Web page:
The Curious Charms of Arthur Pepper by Phaedra Patrick

★☆☆☆☆ (1/5)

As a somber, somewhat lonesome widower, who had kept to himself for a long time, exposition and conversation sure comes to him easily which is not just unbelievable but also borders on the ridiculous. Coupled with freak coincidences which allowed Arthur to go on one adventure after the other made the story quite ludicrous. I doubt if anyone running after a burglar would suddenly indulge in remembrance of the past.

I also found the dialogues didactic and patchy in nature. No one talks about “alabaster skin” and “aquamarine eyes”, that too whilst describing a woman from the past to a complete stranger on phone. Neither does one come across a man in a restaurant who chooses to discuss his love life in order to seek advice from an elderly person.

It is one of those stories where settings, characters and plot points are deliberately installed in places only to aid the flow of the story to its logical conclusion. A myriad of characters are presented, not with an existence of their own, but only to assist Arthur Pepper with finding more about himself.

It is sloppy, careless writing. The skeletal story perhaps had potential but wanes when mere fortuities are crafted out of thin air.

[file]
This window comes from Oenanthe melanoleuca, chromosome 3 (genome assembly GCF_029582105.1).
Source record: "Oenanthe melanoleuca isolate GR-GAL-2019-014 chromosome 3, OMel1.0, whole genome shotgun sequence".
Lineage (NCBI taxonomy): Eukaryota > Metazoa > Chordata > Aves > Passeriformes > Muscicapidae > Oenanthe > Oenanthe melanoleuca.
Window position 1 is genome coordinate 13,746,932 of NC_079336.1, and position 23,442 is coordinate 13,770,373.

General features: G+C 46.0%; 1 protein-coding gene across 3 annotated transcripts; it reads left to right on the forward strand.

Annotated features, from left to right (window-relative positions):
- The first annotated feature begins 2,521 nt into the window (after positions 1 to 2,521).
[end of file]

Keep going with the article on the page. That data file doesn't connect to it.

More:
A selection of my favourite passages from the book

  • He wished the two of them were there now, their feet crunching on gravel paths, marveling at cabbage white butterflies fluttering among the roses, looking forward to a big slice of Victoria sponge in the tearoom.
  • They had their own lives now. Where once Miriam was their sun and he their moon, Dan and Lucy were now distant stars in their own galaxies.
  • She loved the elephant charm. We used to look through the emerald and see the world in green.
  • He left radios on in each room so he wouldn’t have to hear his own footsteps.
  • They talked about their loved ones as if they were objects. Miriam would always be a real person to him. He wouldn’t trade her memory like that.
  • Each time she returned, the house seemed to shrink in size. It had once seemed so spacious
  • She’d once thought, in a darker moment, that out of both parents her dad would probably go first. She was sure that her mother would get by. She was self-sufficient and sensible. Her dad on the other hand had a permanently bewildered air about him as if everything was a surprise.
  • He seemed to be able to hone in on a goal and pursue it single-mindedly, without emotion or doubt getting in the way.
  • He felt as if the city embraced him. He had expected it to be through fear of the unknown, but it was through exhilaration.
  • Scarborough College was a swarm of students. They moved as if one, through the reception area and into the corridors that led off it like a termite mound.
  • Arthur thought about how it was possible for memories to shift and change with time. To be forgotten and resumed, to be enhanced or darkened as the mind and mood commanded.
  • You can make memories out of money, but you cannot make money out of memories.

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